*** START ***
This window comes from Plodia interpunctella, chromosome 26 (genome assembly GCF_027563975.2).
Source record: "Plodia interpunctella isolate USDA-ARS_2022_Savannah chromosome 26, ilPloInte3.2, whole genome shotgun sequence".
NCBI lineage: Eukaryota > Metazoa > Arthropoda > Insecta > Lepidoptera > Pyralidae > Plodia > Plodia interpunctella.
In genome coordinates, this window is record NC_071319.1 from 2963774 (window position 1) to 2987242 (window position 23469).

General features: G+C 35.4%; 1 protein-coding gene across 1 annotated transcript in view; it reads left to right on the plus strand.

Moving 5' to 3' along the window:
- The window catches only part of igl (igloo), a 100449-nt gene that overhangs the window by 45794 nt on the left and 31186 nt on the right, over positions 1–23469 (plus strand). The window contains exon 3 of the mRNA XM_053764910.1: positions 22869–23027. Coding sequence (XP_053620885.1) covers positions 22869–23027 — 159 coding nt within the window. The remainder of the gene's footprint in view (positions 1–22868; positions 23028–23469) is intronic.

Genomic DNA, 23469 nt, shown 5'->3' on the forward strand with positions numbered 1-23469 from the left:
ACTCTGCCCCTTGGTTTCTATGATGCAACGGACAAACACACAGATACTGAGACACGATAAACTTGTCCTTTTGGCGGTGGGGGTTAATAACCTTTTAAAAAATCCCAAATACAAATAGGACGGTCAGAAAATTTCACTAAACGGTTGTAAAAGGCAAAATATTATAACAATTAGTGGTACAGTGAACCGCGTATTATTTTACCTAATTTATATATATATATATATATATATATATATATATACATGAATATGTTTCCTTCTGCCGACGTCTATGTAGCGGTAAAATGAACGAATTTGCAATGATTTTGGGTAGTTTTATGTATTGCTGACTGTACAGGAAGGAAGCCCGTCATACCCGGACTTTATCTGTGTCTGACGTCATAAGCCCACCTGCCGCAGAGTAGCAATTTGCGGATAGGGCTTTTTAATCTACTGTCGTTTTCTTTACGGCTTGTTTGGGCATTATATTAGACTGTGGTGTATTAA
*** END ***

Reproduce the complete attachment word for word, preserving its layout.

This window comes from Plodia interpunctella, chromosome 26 (genome assembly GCF_027563975.2).
Source record: "Plodia interpunctella isolate USDA-ARS_2022_Savannah chromosome 26, ilPloInte3.2, whole genome shotgun sequence".
NCBI lineage: Eukaryota > Metazoa > Arthropoda > Insecta > Lepidoptera > Pyralidae > Plodia > Plodia interpunctella.
In genome coordinates, this window is record NC_071319.1 from 2963774 (window position 1) to 2987242 (window position 23469).

General features: G+C 35.4%; 1 protein-coding gene across 1 annotated transcript in view; it reads left to right on the plus strand.

Moving 5' to 3' along the window:
- The window catches only part of igl (igloo), a 100449-nt gene that overhangs the window by 45794 nt on the left and 31186 nt on the right, over positions 1–23469 (plus strand). The window contains exon 3 of the mRNA XM_053764910.1: positions 22869–23027. Coding sequence (XP_053620885.1) covers positions 22869–23027 — 159 coding nt within the window. The remainder of the gene's footprint in view (positions 1–22868; positions 23028–23469) is intronic.

Genomic DNA, 23469 nt, shown 5'->3' on the forward strand with positions numbered 1-23469 from the left:
ACTCTGCCCCTTGGTTTCTATGATGCAACGGACAAACACACAGATACTGAGACACGATAAACTTGTCCTTTTGGCGGTGGGGGTTAATAACCTTTTAAAAAATCCCAAATACAAATAGGACGGTCAGAAAATTTCACTAAACGGTTGTAAAAGGCAAAATATTATAACAATTAGTGGTACAGTGAACCGCGTATTATTTTACCTAATTTATATATATATATATATATATATATATATATATACATGAATATGTTTCCTTCTGCCGACGTCTATGTAGCGGTAAAATGAACGAATTTGCAATGATTTTGGGTAGTTTTATGTATTGCTGACTGTACAGGAAGGAAGCCCGTCATACCCGGACTTTATCTGTGTCTGACGTCATAAGCCCACCTGCCGCAGAGTAGCAATTTGCGGATAGGGCTTTTTAATCTACTGTCGTTTTCTTTACGGCTTGTTTGGGCATTATATTAGACTGTGGTGTATTAA